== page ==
KB: Our team spent about three months writing a script, developing our mocap system, creating 3D assets, acting out scenes, and rendering the final product. Our greatest challenge was finishing all the complex character animations in our script before the competition deadline. Thanks to iPi Mocap, we were able to create refined, highly accurate animations using motion capture, a task that took only a few hours. Without iPi Mocap, such an undertaking would undoubtedly have involved weeks of tedious keyframe animation.
Q. How did the team improve on its mocap skillset since your previous films?
KB: We learned a lot in the time between the 2020 “Infinite Reef” film and our 2021 “Safety Animation.” First, our overall knowledge of animation and rendering improved immensely. For the 2021 film, we utilized ray-tracing to create a much more realistic look. Additionally, we gained a much better sense of scope, deciding to focus on a single scene with a small number of detailed assets rather than modeling as many things as possible. We also became much more experienced with iPi Mocap, allowing us to incorporate more complex motions in our script. The primary goal of these projects is for everyone on the team to learn as much as possible, and that goal is certainly being achieved.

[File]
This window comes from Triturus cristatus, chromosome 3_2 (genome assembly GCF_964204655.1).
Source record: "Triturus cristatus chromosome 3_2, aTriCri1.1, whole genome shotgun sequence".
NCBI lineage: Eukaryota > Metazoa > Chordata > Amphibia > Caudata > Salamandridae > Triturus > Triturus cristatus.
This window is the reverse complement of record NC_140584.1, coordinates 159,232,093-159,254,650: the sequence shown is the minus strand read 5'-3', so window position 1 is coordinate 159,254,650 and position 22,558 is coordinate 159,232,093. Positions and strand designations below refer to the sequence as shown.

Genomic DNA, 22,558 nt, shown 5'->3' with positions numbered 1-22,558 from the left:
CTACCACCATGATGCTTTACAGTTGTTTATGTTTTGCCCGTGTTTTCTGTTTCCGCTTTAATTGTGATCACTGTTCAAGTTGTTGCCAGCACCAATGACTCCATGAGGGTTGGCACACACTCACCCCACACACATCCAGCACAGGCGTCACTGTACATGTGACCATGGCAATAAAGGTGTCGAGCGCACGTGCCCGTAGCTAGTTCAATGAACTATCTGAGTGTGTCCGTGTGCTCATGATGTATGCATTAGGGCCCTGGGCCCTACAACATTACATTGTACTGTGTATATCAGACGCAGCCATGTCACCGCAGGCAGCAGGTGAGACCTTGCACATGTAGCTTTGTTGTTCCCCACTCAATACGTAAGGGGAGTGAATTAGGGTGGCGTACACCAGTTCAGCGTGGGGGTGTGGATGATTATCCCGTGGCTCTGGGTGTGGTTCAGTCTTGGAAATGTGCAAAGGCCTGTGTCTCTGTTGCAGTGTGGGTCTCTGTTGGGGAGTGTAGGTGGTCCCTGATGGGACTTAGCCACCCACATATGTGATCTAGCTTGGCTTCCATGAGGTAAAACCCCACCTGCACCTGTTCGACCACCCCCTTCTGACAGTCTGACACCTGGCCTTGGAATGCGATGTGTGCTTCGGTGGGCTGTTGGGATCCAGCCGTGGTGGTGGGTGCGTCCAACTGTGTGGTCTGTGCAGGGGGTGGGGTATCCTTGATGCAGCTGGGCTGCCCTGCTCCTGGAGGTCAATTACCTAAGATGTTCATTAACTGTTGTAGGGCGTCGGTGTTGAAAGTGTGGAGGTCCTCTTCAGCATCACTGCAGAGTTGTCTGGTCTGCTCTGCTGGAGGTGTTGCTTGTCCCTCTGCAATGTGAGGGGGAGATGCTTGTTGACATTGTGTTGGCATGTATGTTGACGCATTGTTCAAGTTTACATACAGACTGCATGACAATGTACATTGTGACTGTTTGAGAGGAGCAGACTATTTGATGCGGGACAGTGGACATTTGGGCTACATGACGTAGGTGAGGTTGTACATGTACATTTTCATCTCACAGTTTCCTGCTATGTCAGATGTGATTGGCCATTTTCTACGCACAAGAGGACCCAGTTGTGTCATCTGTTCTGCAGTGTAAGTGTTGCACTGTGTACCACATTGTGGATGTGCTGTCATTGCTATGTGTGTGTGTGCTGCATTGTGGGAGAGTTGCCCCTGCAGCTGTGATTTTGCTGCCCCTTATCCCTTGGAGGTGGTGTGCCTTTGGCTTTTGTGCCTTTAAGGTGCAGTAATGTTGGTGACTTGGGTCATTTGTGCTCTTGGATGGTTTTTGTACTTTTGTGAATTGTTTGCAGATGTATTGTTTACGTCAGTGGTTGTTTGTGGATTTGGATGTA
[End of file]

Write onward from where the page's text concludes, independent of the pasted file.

Q. You mentioned Dirty Mechanics is planning to improve its real-time virtual production system even further by utilizing Unreal Engine 4 and switching to PlayStation Eye cameras for tracking. How will iPi Mocap be incorporated into this pipeline? Is there a project underway?
KB: We are excited to say that there is a project underway. Currently, we are in production for our FRC 2022 Digital Animation Award submission. Our newest pipeline utilizes iPi Mocap with 8 PlayStation Eye cameras arranged in a circle. This has facilitated a smoother workflow by allowing us to operate the entire mocap system with a single PC and avoid some annoyances present in the Microsoft Kinect Sensors. Once we have captured high quality motion capture data with iPi Mocap, we import the resulting files into Unreal Engine 4, then record the final render in real-time using our HTC Vive VR system to track a virtual camera.